With regard to European biofuel production, the associations underline that it is subject to strict sustainability requirements, which have been made more stringent several times over the past 15 years and will become even more ambitious thanks to the European Commission’s proposal to amend the Renewable Energy Directive (2018/2001/EC):  

  • Since 2008, the feedstocks used in biofuel production, which in Germany are mainly rapeseed, feed grain and sugar, must demonstrably only come from areas already used for agriculture at that time. Forest clearance or drainage of biologically valuable areas are thus excluded.
  • Crop cultivation must comply with the provisions on protection of water, soil and biodiversity applicable to the agricultural sector (known as cross-compliance regulations and part of the EU’s Common Agricultural Policy). The requirements that will enter into force in 2023 as a result of CAP reform will further advance the approach DUH advocates as an opportunity to promote biodiversity and soil carbon sinks. The European Commission is striving for a carbon use and sink strategy that is adapted according to location that, inter alia, provides for renaturation of peatland sites and fosters carbon accumulation in the soil, which can be credited to food or also to biofuels as an additional contribution to greenhouse gas reduction.
  • Pursuant to current EU regulations, from next year it will no longer be permissible in Germany to use agricultural commodities whose production poses a high risk of crowding out cultivation of food and animal feed; currently this applies to palm oil. This provision is also applicable in other EU Member States.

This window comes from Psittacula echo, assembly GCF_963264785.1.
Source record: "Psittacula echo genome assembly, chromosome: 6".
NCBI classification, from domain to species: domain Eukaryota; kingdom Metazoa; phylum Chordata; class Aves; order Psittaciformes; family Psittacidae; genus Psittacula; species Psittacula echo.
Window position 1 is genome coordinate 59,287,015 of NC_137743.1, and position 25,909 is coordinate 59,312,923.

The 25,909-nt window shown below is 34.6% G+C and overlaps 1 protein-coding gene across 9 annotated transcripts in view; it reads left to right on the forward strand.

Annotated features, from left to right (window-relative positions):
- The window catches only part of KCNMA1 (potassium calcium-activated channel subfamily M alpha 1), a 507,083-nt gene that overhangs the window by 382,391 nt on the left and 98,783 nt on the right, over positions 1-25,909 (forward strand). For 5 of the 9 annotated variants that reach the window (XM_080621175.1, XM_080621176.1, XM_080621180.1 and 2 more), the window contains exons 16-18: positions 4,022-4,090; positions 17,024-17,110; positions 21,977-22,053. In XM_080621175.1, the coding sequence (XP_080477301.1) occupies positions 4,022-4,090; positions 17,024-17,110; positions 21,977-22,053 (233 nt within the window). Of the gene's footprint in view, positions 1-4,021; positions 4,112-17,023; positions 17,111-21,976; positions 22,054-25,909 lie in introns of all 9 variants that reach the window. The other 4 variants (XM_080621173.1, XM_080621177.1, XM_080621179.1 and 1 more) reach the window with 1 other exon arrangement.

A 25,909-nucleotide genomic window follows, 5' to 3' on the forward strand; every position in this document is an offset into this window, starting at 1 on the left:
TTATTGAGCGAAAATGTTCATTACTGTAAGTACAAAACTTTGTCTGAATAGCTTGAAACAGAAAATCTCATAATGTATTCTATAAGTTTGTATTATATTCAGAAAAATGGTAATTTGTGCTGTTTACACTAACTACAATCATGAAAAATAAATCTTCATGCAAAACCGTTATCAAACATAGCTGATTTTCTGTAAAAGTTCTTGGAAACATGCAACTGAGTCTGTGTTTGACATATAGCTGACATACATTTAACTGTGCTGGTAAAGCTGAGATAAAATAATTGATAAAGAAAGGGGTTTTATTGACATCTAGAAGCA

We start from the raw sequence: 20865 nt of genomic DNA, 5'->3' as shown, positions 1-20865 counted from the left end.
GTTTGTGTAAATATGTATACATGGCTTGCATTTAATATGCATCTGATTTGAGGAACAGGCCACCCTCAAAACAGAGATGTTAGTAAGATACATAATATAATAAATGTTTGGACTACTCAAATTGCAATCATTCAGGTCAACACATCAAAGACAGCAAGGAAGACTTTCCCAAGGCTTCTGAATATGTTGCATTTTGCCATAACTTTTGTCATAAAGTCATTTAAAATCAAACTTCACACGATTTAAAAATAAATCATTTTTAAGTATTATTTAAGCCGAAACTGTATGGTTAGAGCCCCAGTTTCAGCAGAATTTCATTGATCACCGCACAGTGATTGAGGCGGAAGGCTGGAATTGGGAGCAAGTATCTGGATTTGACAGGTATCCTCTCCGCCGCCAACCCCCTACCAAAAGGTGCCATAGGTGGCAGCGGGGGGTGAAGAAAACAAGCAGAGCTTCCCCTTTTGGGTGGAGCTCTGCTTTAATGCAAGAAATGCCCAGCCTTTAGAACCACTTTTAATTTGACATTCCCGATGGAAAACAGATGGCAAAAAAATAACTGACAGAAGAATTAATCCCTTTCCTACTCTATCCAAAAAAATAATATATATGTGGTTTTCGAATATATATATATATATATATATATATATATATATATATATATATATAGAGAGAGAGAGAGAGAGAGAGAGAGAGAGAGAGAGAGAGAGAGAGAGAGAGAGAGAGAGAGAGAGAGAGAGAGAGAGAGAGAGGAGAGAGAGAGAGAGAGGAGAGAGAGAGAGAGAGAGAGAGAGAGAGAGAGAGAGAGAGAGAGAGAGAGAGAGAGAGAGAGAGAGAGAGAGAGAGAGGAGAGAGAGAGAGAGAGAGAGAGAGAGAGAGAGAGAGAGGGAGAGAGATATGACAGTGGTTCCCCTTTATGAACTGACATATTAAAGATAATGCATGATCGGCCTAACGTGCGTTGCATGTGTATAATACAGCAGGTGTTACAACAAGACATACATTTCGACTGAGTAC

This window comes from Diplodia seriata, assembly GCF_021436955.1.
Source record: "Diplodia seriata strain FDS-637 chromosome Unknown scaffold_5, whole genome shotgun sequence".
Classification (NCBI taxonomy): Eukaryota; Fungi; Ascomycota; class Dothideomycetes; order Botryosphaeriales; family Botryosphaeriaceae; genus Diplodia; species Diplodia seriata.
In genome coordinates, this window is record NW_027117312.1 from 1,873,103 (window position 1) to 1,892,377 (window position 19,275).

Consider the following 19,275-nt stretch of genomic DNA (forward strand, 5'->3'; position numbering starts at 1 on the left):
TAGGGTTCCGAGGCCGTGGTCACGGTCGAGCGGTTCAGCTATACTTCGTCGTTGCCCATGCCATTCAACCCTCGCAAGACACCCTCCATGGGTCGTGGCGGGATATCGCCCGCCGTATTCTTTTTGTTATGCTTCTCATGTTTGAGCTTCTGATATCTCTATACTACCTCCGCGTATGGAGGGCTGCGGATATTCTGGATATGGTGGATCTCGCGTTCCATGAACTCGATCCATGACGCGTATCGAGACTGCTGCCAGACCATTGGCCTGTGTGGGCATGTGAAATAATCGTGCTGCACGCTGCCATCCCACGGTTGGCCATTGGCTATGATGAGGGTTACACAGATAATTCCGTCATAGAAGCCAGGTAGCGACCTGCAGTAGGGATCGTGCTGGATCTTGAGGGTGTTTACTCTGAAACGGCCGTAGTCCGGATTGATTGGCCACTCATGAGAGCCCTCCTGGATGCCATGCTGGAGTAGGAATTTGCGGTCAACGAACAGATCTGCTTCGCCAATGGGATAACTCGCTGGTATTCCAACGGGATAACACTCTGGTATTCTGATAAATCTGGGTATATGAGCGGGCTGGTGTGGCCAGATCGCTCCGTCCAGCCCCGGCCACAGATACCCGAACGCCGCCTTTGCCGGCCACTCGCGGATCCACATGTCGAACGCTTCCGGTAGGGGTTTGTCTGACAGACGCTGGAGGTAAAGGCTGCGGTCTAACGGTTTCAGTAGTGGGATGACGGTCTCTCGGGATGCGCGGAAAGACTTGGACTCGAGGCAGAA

• All emissions associated with cultivation of feedstocks, transport and processing of biofuels are included when calculating the greenhouse gas savings associated with use of sustainable biofuels compared to fossil fuels – most recently to the tune of over 13 million tonnes of CO2eq per year. Recent years have seen progressive increases in the minimum savings to be achieved with biofuels compared to fossil fuels.
  • There is a statutory ceiling on use of biofuels from cultivated biomass as the crediting requirements of the associated greenhouse gas reduction quota provide for an upper limit; however, contrary to the DUH’s allegations, a blending obligation is not stipulated.


Even with an ambitious market ramp-up of electromobility, it must be assumed that more than 30 million passenger cars and almost all commercial vehicles will still be equipped with a combustion engine in 2030. However, these vehicles must also contribute to defossilisation, but – contrary to the ideas proposed by DUH – cannot be powered by solar and wind energy.  UFOP and BDBe view sustainable biofuels based on European agricultural feedstocks as an immediately available alternative to petrol and diesel that is affordable for consumers.

Production of these biofuels secures value creation and jobs in rural areas and, thanks to the co-products generated, especially GMO-free protein animal feed, helps to reduce food and feed imports from third countries.

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Dan Rivard